Then it was over. A piece of Albert Hall magic. My only regret is that the singers who had been invisible throughout, did not appear for the tumultuous applause at the end, but they had probably flown away by then.

Tuesday, 5 July 2011

Two Boys/ENO

Hmm. Good but not the work that heralds a new beginning for contemporary opera, it's just not interesting enough for that. It's basically Prime Suspect set to music. Nico Muhly's score is richly textured and always feels as if it's about to bloom into something wonderful but in the end is constrained by the plodding drama's unrelenting darkness. Still, one highlight of the entire production has been ENO's rather brilliant video campaign which has gone viral on Youtube I hear.

Sunday, 3 July 2011


Blog terribly neglected of late but good old fashioned work intervened to put it on the back burner. So, Glee at the O2 (basically a shopping mall with a very large concert venue in the middle). To be fair, the sight-lines inside are excellent. God knows, they need to be given the huge distance between where we were sitting in the outer reaches and the stage. As for Glee, what a remarkable product; a show brimming with politically correct characters and somehow becoming the new template for mainstream entertainment -how did that happen? Everyone in it is a modern day hero, fighting for and being proud of who they are. It's also a homage to good pop songs I suppose.

Friday, 1 April 2011

The Noisettes/Favela Chic

Uber trendy bar Favela Chic played host to Guy Chambers' Orgasmatron - a kind of variety show for up and coming music acts. I won't say too much about Hot Skank - I think the name says it all - but the night's headliners, The Noisettes are well and truly destined for great things. Fortunate then that they are the subject of a forthcoming BBC doc on song writing. Hifht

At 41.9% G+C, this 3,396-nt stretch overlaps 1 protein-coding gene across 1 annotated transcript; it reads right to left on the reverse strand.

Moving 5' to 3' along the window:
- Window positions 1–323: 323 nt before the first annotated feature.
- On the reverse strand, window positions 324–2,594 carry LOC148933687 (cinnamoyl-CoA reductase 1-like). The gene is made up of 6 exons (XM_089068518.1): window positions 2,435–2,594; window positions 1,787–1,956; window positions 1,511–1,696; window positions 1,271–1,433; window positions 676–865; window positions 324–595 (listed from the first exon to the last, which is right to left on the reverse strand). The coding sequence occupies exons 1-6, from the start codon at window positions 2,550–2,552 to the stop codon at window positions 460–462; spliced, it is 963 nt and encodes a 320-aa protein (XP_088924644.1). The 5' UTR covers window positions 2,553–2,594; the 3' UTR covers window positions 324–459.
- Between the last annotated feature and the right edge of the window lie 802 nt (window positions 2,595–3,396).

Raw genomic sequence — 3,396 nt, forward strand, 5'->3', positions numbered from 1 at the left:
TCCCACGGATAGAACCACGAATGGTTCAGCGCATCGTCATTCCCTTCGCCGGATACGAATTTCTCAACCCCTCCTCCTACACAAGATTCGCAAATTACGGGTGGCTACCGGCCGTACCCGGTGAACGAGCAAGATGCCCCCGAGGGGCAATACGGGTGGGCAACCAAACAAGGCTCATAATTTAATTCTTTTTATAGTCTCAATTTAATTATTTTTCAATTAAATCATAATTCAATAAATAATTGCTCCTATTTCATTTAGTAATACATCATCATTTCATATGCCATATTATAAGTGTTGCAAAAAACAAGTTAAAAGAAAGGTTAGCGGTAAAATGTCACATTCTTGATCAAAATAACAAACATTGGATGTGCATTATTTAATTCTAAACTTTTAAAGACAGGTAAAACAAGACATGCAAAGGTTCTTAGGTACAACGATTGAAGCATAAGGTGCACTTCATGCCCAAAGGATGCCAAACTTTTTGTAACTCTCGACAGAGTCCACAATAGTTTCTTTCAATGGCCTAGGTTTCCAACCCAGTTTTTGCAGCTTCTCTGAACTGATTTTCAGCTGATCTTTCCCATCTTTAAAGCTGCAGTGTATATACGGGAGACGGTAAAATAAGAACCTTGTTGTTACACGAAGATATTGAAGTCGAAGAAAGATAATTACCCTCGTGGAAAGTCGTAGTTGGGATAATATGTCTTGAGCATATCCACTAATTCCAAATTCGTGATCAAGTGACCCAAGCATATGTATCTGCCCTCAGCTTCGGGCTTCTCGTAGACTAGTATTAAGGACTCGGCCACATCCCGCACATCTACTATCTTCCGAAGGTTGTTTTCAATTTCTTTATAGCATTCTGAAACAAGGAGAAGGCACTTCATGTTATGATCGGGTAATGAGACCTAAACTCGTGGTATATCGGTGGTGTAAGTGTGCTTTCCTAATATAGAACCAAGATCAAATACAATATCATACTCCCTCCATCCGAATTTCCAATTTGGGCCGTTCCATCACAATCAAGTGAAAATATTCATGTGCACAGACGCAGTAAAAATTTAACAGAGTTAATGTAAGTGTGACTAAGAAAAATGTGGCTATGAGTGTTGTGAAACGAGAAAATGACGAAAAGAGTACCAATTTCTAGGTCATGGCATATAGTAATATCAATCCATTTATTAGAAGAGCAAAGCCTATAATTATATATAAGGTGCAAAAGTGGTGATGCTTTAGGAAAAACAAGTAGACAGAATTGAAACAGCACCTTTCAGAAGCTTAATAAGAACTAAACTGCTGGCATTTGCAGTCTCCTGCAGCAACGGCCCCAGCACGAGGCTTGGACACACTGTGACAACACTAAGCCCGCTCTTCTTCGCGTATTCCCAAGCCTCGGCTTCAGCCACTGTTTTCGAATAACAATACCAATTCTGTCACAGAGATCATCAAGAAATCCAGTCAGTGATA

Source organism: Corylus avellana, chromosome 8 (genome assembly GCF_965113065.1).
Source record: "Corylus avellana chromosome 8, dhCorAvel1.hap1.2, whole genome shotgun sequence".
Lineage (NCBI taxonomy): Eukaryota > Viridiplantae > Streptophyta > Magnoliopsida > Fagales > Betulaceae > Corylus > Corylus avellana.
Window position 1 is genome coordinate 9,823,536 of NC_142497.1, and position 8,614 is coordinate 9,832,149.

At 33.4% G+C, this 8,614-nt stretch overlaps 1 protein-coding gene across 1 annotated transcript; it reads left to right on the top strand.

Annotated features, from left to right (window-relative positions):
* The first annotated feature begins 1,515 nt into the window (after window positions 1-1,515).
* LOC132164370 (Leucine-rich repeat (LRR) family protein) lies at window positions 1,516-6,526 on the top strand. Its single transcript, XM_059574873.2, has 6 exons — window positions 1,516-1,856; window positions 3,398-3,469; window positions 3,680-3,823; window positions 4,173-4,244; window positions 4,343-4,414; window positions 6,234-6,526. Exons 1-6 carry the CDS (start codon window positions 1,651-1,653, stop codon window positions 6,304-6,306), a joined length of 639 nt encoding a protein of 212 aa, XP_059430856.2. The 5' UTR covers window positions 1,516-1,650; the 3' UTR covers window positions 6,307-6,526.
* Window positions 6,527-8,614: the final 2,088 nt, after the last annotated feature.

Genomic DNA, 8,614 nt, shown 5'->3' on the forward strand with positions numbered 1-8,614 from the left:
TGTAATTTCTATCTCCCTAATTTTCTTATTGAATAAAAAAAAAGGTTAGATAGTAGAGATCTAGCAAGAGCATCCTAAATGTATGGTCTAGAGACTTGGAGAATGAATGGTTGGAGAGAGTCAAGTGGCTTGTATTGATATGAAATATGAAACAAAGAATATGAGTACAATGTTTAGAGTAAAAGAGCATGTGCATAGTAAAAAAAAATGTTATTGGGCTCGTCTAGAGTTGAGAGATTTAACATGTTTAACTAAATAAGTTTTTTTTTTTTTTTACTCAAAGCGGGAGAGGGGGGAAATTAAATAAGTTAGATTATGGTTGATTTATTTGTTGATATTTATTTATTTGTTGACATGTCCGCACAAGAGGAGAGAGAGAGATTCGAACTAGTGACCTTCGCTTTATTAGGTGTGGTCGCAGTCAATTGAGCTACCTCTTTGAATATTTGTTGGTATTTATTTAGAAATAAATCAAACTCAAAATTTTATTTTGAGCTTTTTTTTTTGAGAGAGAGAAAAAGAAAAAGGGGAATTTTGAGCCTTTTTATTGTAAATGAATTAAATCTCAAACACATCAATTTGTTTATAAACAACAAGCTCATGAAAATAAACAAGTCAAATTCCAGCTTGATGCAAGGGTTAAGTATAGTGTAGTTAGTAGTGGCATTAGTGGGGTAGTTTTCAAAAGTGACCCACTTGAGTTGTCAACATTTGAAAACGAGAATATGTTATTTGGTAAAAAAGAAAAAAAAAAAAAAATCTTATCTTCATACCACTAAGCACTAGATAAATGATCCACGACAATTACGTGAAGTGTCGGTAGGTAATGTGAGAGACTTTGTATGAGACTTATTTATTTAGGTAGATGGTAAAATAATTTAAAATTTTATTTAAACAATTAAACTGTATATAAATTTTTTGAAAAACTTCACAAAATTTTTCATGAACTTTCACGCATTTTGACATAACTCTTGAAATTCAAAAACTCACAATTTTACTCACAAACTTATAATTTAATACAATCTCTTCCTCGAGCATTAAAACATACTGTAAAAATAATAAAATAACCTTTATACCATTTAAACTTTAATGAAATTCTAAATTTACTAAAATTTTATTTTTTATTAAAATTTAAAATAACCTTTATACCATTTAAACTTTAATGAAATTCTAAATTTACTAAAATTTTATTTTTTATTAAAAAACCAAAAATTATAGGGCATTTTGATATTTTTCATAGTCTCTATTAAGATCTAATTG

Friday, 18 March 2011

LSO Chamber Ensemble/St Luke's

UBS Soundscapes is a long standing concert series that takes place at the ever so attractive LSO St Luke's. With its emphasis on informality (you can drink alcohol basically) and musical eclecticism, most of the artists hitherto have been drawn from the jazz and world music circuit. Less in evidence have been classical performers which was partially rectified last night with a concert given by the LSO Chamber Ensemble.

Entitled 'Beethoven Plus', it allowed several of the orchestra's principals to strut their stuff in small ensembles and as soloists, an opportunity if ever there was for some unlikely corners of the repertoire to be explored. Chris Richards gave an immaculate account of Stravinsky's Three Pieces for Clarinet Solo which was preceded by a work for double bass, violin and piano by the little known composer Bottesini. It is, I'm told, a bit of a sacred cow in the double bass world that demands deft movement over the strings' harmonics. The soloist, Rinat Ibragimov certainly didn't disappoint, his performance getting the biggest cheer of the evening.

Beethoven's Septet in Eb rounded off an interesting night out, perhaps one for the musically curious than the layman. And if at times it felt a little like a school concert - one or two of the players need to work on their public speaking - it is hopefully the start of more regular appearances by this fine group of musicians.